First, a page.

Conner's Corner

The War Chest

The War Chest
 

We know you are likely half-inebriated with all the coronavirus news—it has shoved aside most of our priorities and taken center stage. And make no mistake: it is nothing to dismiss. Governments around the world are taking enormous steps to keep citizens healthy, support businesses, and pass legislation to stimulate their economies.

Despite these steps, stock markets have fallen considerably. Clients are calling (if we haven’t beaten them to it!) to ask questions. Some are worried about their money, some are excited to buy while stocks are down, and some are unsure how to react. For those who are retired or close to it, a few voiced concerns about whether it will affect their income in retirement.

Fortunately, we focus on financial planning while designing your investment portfolios. The financial plan is built to weather times like these. They include what I like to call “The War Chest”.

                What is The War Chest? Imagine the large, wooden treasure chest a king might keep in his tower during wartime. Inside were gold, jewels, and coins that funded the kingdom’s protection! The War Chest is the emergency funds of a kingdom—in this case, your kingdom.

                For those who draw income from their accounts, it is money set aside for when times are bad. Part of your portfolio is conservative, stable, and easily accessible. It keeps us from selling other investments while they are down. Some investments we use hardly fluctuate or continue to grow, even during times like these. We give up some growth in exchange for stability, but it pays off now. It keeps families from changing their lifestyle (any more than they already are!).

                Remember: you will not need your life’s savings today. You will gradually need it, and we will carefully, thoughtfully generate income from optimal sources. Never hesitate to give us a call or shoot us an email—we are here for you. Having a year’s worth of cash available does not change the fact that there is a lot of uncertainty in the air. People will make mistakes in the emotion of the moment. With a plan in place, however, we can step back and recognize that this too shall pass.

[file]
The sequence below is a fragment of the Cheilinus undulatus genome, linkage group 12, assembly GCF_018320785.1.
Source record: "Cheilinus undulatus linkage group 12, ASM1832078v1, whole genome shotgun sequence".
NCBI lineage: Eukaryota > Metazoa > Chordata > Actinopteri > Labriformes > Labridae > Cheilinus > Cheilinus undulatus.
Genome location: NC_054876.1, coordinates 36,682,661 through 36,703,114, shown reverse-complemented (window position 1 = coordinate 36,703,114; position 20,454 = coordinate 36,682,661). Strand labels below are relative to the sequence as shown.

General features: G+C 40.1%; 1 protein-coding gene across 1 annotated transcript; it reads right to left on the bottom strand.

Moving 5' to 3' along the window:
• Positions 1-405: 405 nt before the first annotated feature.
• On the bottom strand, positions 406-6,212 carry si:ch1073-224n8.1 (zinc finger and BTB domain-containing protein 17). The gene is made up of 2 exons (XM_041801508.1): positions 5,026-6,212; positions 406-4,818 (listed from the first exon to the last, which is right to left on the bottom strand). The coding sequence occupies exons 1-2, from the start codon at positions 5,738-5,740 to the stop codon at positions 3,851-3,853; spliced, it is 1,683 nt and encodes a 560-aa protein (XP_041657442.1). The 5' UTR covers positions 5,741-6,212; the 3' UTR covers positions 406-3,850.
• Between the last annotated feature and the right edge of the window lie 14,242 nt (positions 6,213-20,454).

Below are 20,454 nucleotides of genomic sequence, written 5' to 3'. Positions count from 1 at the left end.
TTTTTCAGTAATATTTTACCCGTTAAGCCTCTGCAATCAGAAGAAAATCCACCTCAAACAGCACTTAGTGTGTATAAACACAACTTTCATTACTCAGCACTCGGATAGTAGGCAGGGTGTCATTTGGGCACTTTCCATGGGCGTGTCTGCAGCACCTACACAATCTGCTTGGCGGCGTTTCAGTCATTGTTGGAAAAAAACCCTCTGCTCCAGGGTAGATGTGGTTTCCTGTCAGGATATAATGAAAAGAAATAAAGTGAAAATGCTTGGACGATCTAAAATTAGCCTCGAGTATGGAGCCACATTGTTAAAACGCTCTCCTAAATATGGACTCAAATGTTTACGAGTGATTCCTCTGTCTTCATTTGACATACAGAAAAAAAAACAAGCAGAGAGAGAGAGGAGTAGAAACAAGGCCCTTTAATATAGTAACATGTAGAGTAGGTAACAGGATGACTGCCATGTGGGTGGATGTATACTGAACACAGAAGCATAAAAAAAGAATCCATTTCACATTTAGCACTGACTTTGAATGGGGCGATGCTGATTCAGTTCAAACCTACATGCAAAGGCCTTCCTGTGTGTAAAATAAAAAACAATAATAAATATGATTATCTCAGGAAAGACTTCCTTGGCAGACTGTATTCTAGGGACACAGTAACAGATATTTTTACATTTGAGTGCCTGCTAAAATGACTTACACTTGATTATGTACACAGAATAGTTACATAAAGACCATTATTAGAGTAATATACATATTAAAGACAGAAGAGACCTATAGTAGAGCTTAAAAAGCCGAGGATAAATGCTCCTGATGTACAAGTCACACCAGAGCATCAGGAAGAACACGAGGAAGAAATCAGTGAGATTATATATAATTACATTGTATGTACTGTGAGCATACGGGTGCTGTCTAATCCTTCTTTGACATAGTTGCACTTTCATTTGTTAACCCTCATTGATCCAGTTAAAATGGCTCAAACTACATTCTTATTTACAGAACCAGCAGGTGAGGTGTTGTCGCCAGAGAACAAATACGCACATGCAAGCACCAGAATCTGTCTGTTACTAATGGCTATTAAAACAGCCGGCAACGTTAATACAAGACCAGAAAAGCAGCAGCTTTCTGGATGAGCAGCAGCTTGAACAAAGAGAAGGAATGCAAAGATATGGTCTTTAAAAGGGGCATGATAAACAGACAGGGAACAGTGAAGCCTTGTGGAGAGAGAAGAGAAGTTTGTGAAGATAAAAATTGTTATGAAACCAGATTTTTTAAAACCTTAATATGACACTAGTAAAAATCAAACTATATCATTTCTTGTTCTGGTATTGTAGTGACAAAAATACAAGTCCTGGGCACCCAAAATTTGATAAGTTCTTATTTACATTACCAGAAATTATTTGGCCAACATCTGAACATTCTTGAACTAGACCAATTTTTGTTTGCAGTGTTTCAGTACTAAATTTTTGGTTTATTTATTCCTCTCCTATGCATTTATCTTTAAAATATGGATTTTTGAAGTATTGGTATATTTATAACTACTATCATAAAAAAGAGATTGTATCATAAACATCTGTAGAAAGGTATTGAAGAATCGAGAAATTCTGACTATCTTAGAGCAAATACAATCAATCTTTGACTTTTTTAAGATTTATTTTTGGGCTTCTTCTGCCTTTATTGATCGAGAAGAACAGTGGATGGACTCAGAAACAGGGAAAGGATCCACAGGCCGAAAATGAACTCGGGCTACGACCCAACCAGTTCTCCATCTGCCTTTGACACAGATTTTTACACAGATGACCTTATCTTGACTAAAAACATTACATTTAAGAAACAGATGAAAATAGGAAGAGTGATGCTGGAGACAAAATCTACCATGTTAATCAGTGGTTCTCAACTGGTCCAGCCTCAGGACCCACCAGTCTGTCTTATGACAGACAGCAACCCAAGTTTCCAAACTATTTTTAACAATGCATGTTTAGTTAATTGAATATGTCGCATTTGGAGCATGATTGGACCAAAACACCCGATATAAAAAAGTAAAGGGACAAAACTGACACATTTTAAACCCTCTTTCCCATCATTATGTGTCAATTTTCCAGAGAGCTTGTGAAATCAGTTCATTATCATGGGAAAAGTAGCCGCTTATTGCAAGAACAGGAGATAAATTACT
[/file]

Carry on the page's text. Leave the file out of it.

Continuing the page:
In the meantime, we will ascend the stairs of the tower and bring you The War Chest. I heard one of the guards say there might be some spare toilet paper in there.

Clouds, Inflation and Sharks

shark cloud
 

 

Clouds float past us, light and fluffy, every day. But are they actually light? The average cumulus cloud you see on a sunny day actually weighs about 1.1 million pounds! We know it is possible, but it still seems to defy logic.

Inflation also seems to defy logic. We talk with clients about inflation all the time, yet it remains a difficult idea to keep in mind when we plan for the future. 

Inflation is an economic phenomenon where prices increase over time. Phrased differently, money slowly buys us less over time. There are a few reasons why this happens, which we won’t cover today, but the Federal Reserve targets 2% inflation per year. Depending on the time period, the US averages about 3-3.5% a year. In the 70s, inflation averaged over 7% a year!